With a deteriorating roof, artifacts like WWI memorial tablets left inside, and trash strewn about its colonnaded rotunda, the empty Germantown Town Hall is perhaps the most visible symbol of Germantown Avenue’s decline.
John Elliott Churchville, the CEO of Liberation Fellowship Community Development Corporation, wants to transform the city-owned building into the crown “gem” of a larger green business district along Germantown Avenue.
In 1923, John Sinkler built the Town Hall, which was inspired by the Greek Revival Merchant’s Exchange Building in Old City. Located at 5928 Germantown Avenue, the Town Hall is one of many unique old buildings that make Germantown Avenue among the longest historic roadways in the country. It has been vacant since 1998.
Through a partnership with Philadelphia University’s School of Architecture, Churchville and several graduate students have created a plan to develop Town Hall as a multi-use, LEED-certified facility that could be home to a bank, cultural center, green business incubator, health clinic or city offices.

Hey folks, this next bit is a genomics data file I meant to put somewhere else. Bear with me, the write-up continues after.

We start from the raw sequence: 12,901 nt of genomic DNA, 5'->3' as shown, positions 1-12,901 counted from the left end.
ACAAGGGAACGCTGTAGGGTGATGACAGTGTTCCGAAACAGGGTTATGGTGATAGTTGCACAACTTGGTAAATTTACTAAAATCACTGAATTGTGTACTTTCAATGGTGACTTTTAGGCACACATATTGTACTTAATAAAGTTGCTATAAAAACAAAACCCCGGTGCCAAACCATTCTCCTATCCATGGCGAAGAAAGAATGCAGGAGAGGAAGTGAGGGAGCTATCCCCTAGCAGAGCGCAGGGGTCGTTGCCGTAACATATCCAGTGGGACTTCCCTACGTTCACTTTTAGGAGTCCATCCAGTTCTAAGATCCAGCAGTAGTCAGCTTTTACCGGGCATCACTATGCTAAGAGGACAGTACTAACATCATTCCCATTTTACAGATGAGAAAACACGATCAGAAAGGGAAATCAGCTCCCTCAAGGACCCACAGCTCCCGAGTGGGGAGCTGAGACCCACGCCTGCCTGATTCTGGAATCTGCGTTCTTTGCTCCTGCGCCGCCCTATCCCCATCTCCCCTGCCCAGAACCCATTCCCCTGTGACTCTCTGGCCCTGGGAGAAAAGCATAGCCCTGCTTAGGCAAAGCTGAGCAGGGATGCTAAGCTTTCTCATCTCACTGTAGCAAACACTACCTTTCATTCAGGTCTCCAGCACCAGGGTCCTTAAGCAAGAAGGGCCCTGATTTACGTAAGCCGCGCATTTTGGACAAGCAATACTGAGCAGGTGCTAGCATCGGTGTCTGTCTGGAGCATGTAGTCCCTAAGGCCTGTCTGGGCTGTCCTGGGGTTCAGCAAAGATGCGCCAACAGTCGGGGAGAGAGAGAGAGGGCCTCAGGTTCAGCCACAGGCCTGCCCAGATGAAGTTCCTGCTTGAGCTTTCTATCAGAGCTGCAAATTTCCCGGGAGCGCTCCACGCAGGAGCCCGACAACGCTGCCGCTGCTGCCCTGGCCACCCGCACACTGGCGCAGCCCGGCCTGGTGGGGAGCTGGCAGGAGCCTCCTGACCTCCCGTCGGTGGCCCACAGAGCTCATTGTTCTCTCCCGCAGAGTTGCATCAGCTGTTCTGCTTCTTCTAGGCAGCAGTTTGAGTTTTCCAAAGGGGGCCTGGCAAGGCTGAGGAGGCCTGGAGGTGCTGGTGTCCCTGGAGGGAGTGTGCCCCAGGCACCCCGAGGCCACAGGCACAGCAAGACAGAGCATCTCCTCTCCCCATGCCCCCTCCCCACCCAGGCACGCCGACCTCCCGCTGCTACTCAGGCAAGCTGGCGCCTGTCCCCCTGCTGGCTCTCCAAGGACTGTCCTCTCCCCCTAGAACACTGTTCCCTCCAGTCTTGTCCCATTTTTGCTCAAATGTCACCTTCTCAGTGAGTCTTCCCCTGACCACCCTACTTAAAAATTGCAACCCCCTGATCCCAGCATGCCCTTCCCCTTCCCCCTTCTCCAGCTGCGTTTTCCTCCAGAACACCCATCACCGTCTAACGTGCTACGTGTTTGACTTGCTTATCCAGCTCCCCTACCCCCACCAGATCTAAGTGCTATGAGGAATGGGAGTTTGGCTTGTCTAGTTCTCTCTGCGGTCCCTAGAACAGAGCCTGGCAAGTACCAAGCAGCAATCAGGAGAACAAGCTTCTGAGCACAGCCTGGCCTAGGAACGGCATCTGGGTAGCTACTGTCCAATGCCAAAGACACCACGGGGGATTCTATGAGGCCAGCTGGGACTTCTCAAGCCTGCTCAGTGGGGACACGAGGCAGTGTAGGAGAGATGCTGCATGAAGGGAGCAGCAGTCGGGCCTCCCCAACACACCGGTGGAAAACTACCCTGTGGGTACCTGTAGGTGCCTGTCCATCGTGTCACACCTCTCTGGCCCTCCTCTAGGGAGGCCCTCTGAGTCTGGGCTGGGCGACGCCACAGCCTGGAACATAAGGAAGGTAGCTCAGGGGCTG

Eighth District Councilwoman Donna Reed Miller’s office is skeptical.
“The Councilwoman is always open for ideas to rehabilitate Town Hall, but unfortunately those ideas don’t usually have the necessary funds,” said Michael Moore, Miller’s communications director. “And unfortunately, the city’s strapped for cash.”
Churchville admits that the plan is nascent, but as president of the Germantown Business Association, he’s confident he can raise the funds. Miller’s office says the preservation would cost about $20 million, while the Central Germantown Council cites a lower figure: $10 to $15 million. According to a feasibility study by UCI Architects, the restorers must fix the roof, paint and reseal the windows, and repair the exterior’s cast stone walls, among other things.
Philadelphia University’s architecture students will present their plan for the Town Hall at Smith House (3460 School House Lane, 215-951-2253) on Dec. 7 at 1 p.m. They will also discuss their larger plan for a green business district along Germantown Avenue.
Recently, community members created an on-line petition that calls on the city to take responsibility for Town Hall, which it owns, and fund its rehabilitation.
“I believe it is time for the city to show its support for Germantown,” Lillian Hightower wrote, “as it has for other areas of the city, by beginning with this important landmark renovation.”